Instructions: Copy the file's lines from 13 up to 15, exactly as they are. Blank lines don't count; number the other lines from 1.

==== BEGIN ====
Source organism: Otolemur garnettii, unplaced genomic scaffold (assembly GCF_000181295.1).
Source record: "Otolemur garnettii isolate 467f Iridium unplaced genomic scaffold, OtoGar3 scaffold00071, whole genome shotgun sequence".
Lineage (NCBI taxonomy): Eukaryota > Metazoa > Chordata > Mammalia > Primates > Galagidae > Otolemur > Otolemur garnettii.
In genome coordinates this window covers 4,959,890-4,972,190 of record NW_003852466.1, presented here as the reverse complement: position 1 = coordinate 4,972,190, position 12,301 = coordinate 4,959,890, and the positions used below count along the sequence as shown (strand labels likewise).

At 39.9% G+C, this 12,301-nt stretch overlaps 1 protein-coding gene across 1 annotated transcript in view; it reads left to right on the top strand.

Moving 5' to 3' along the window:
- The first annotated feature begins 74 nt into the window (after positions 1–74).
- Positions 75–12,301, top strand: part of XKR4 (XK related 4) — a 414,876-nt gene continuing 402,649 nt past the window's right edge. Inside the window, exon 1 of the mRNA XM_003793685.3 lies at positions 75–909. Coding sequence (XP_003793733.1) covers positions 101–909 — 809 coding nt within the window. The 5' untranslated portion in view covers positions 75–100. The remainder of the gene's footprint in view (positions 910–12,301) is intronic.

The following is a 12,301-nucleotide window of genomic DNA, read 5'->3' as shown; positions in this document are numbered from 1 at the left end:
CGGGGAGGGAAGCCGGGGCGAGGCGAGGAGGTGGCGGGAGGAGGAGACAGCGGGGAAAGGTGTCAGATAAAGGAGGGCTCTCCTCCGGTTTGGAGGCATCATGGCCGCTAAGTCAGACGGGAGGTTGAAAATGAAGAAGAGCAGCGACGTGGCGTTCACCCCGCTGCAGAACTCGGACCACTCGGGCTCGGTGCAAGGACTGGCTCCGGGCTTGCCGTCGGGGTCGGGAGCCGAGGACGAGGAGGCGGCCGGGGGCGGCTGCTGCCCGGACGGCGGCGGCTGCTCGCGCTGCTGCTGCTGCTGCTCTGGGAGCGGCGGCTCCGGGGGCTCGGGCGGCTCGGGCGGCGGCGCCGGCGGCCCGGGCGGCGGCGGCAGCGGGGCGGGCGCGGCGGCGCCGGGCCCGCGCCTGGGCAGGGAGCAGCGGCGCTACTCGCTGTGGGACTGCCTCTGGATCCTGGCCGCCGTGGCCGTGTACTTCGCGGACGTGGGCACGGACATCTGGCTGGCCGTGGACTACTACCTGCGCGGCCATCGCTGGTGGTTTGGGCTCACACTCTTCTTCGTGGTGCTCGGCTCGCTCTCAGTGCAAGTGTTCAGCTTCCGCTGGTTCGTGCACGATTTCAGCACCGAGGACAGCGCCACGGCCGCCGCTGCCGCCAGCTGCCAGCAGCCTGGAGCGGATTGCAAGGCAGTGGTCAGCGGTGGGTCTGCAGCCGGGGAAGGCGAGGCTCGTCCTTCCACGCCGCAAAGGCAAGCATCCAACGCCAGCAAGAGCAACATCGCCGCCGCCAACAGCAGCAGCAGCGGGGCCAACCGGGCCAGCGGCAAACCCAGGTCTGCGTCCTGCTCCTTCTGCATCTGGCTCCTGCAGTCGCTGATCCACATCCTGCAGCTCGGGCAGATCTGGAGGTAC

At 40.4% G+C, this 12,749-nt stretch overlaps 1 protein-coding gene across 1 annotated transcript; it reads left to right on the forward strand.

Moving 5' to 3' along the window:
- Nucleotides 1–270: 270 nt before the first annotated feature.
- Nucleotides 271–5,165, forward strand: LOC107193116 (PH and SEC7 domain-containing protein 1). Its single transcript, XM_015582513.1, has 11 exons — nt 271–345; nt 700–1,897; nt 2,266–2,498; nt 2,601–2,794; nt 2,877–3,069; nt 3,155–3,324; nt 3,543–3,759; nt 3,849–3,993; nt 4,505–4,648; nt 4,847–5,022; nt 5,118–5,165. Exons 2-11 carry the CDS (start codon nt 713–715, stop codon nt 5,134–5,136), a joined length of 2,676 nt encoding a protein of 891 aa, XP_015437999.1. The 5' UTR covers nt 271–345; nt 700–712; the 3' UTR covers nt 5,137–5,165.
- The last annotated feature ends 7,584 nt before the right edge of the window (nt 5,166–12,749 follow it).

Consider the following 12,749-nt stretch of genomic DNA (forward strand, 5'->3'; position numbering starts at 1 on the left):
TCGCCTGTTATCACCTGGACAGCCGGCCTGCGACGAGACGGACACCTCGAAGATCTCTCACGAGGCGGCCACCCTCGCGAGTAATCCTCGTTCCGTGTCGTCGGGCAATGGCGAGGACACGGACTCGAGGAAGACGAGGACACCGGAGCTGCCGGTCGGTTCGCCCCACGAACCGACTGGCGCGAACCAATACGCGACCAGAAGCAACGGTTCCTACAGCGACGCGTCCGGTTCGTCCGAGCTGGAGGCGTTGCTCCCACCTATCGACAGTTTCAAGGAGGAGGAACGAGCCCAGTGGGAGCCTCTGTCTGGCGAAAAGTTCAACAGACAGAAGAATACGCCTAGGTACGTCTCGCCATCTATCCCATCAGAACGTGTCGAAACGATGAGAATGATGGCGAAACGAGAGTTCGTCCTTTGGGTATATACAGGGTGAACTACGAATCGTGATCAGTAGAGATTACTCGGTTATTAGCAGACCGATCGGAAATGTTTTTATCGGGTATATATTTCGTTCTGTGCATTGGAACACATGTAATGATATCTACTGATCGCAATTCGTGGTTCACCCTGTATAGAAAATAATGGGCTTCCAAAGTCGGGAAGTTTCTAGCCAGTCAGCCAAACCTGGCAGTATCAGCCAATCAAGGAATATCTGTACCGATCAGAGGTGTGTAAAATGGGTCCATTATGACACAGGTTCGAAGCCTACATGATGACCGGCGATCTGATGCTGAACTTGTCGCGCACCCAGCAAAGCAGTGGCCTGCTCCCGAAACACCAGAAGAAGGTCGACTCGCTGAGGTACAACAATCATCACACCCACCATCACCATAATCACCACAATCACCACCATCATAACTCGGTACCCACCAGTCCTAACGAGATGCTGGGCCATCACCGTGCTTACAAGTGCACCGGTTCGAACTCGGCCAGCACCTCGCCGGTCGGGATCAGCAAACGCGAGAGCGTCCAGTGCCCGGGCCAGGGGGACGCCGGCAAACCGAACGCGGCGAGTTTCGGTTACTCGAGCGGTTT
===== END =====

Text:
- Nucleotides 1–270: 270 nt before the first annotated feature.
- Nucleotides 271–5,165, forward strand: LOC107193116 (PH and SEC7 domain-containing protein 1). Its single transcript, XM_015582513.1, has 11 exons — nt 271–345; nt 700–1,897; nt 2,266–2,498; nt 2,601–2,794; nt 2,877–3,069; nt 3,155–3,324; nt 3,543–3,759; nt 3,849–3,993; nt 4,505–4,648; nt 4,847–5,022; nt 5,118–5,165. Exons 2-11 carry the CDS (start codon nt 713–715, stop codon nt 5,134–5,136), a joined length of 2,676 nt encoding a protein of 891 aa, XP_015437999.1. The 5' UTR covers nt 271–345; nt 700–712; the 3' UTR covers nt 5,137–5,165.
- The last annotated feature ends 7,584 nt before the right edge of the window (nt 5,166–12,749 follow it).